muscular cone-shaped organ the size of a fist, located behind the sternum and between the lungs. The heart consits of two upper chambers the right atrium and left atrium. Two lower chambers right and left ventricles. The left atrium receives blood returning from the body through the veins. The left artium receives blood from the lungs. the left venricle pumps blood through the arteries from the heart back to the body tissue; the right ventricle pumps blood to the lungs. The atrial septum separates the atria and the ventricular septum separates the ventricles.
consist of the tricuspid and mitral valves. Valves keep blood flowing one direction.
pulmonary and aortic valves located between the right ventricle and the pulmonary artery and between the left ventricle and the aorta, respectively
two-layer sac surronding the heart, consisting of an external fibrous and an internal serous layer
three layers of the heart
epicardium, myocardium, endocardium
covers the heart
middle, thick, muscular layer
inner lining of the heart
tubelike structures that carry blood throughout the body
blood vessels that carry blood away from the heart. all arteries, with the exception of the pulmonary artery, carry oxygen and other nutrients from the heart to the body cells.
in contrast carries carbon dioxide and other waste products from the hear to th lungs
largest artery in the body, originating at the left ventricle and descending through the thorax and abdomen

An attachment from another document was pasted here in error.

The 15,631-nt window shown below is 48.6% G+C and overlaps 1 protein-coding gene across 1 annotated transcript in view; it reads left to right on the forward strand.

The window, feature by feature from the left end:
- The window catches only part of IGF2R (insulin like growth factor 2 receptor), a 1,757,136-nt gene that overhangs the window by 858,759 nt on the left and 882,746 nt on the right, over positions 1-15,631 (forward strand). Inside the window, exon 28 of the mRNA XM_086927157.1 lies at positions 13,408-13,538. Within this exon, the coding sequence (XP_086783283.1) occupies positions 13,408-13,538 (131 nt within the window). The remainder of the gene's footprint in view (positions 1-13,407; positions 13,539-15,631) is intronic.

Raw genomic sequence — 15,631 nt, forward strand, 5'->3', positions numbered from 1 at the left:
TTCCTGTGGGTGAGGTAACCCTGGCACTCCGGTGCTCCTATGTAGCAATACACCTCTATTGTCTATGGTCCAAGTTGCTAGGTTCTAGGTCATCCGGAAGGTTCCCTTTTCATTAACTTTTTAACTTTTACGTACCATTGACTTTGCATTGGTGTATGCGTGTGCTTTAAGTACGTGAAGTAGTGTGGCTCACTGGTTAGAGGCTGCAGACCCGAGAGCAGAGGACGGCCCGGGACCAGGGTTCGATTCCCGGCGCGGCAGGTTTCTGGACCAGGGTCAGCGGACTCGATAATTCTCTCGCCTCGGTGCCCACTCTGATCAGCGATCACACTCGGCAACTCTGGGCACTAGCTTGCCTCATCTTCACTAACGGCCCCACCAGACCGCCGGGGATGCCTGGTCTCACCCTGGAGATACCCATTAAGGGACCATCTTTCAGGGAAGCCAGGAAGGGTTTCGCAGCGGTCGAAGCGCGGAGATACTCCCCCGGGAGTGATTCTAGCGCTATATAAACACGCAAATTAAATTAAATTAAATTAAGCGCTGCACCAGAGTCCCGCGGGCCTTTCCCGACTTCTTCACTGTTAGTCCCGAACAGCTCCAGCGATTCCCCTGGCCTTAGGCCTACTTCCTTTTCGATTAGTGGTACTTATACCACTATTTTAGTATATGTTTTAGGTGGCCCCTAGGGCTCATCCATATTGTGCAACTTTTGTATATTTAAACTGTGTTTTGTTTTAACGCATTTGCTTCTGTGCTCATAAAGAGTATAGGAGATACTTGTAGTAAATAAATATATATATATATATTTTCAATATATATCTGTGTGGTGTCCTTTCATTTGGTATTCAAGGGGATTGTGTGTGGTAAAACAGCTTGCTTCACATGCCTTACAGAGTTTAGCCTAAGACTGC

blood vessels that carry blood back to the heart.
largest veins in the body.
microscopic blood vessels that connect arterioles with venules.
composed of plasma and formed elements, such as erythrocytes, leukocytes, and thrombocytes
clear, straw-colored, liquid portion of blood in which cells are suspended. Plasma is approximately 90% water comprises approximately 55% of the total blood volume
red blood cells that carry oxygen. Erythrocytes develop in bone marrow.
white blood cells that combat infection and respond to inflammation. There are five types of white blood cells.
one of the formed elements in the blood that is responsible for aiding in the clotting process
clear, watery fluid portion of the blood that remains after a clot has formed
transparent, colorless, tissue fluid that, on entering the lymphatic system, is called lymph. Lymph contains lymphocytes and monocytes and flows in a one-way direction to the heart. Lymph is similar to blood plasma.
similar to veins, lymphatic vessels transport lymph from body tissues to the chest, where it enters the cardiovascular system. The vessels begin as capillaries spread throughout the body then merge into larger tubs that eventually become ducts in the chest. They provide a one-way flow for lymph gathered from the tissues to ducts in the chest, where lymph enters through the veins into the circulatory system.
small, spherical bodies composed of lymphoid tissue. They may be singular or grouped together along the path of the lymph vessels. The nodes filter lymph to keep substances such as bacteria and other foreign agents from entering the blood. They also produce lymphocytes.
located in the left side of the abdominal cavity between the stomach and the diaphragm. In adulthood, the spleen is the largest lymphatic organ in the body. Blood, rather that lymph, flows through the spleen. Blood is cleansed of microorganisms in the spleen. The spleen stores blood and destroys worn out red blood cells.